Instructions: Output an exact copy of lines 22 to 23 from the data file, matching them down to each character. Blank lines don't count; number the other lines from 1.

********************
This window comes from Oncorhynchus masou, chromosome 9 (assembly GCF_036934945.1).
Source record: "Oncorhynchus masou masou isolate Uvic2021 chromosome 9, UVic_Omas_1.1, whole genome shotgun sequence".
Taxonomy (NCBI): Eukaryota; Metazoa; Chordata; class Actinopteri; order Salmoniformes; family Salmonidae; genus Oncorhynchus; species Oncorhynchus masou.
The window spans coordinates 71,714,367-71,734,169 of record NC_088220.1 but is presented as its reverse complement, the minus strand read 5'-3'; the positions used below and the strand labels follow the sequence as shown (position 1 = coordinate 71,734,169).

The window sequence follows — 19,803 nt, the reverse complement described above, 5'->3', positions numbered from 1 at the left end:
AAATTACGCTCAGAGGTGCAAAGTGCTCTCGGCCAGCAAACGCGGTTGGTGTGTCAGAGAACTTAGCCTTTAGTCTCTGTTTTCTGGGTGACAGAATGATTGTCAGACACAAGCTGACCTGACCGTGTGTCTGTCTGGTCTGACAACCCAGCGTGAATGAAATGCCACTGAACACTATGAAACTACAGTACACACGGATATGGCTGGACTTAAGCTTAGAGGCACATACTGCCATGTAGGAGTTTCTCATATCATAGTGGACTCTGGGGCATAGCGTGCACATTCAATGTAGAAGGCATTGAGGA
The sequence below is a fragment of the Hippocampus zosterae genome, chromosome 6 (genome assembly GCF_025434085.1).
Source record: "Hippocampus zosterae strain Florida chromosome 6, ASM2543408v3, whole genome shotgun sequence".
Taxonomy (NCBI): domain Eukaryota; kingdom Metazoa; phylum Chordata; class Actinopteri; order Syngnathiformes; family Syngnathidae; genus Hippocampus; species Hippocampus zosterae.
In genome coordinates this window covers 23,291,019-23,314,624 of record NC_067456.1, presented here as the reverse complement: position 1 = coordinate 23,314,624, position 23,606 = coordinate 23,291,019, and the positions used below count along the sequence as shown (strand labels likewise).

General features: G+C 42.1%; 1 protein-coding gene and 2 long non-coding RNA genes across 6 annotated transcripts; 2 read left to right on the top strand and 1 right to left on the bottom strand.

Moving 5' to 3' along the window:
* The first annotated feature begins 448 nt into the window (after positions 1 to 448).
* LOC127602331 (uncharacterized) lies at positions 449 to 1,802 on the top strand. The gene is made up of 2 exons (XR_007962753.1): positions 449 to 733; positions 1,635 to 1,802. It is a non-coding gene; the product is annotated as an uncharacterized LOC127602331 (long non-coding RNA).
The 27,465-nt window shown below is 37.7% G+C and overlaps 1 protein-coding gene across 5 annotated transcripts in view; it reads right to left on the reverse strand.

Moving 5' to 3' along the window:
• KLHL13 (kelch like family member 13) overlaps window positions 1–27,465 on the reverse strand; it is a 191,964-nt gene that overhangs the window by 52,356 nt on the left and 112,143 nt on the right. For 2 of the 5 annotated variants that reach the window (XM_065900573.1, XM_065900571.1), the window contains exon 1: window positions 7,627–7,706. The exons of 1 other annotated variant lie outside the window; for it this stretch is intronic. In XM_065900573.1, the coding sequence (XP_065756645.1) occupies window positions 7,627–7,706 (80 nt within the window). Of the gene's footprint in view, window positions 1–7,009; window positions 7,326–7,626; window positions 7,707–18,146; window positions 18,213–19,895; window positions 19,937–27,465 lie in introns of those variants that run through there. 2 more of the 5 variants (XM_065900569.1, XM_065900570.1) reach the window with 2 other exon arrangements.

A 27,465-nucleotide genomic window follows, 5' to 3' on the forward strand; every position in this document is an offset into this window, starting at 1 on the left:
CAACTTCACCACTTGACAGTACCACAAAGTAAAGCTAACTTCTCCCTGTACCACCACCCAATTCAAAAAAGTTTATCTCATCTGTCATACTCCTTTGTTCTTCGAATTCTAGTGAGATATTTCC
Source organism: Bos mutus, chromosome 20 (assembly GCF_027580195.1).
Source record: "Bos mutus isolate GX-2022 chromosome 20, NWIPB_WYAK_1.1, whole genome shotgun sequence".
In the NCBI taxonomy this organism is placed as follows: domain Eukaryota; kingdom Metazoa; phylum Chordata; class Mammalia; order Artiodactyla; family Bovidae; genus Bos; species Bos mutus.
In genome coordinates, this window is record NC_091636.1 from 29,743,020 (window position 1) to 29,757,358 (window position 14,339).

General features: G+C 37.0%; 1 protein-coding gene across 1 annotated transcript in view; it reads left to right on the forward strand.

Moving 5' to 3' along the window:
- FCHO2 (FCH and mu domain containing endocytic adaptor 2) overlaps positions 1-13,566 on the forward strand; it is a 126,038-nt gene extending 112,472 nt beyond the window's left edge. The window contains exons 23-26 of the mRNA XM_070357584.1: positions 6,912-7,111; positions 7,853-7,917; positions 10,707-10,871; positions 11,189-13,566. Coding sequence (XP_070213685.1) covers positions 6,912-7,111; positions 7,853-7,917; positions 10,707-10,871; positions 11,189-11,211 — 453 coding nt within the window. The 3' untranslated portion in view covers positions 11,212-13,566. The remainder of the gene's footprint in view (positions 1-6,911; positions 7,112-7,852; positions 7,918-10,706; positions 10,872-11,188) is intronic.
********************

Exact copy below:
In the NCBI taxonomy this organism is placed as follows: domain Eukaryota; kingdom Metazoa; phylum Chordata; class Mammalia; order Artiodactyla; family Bovidae; genus Bos; species Bos mutus.
In genome coordinates, this window is record NC_091636.1 from 29,743,020 (window position 1) to 29,757,358 (window position 14,339).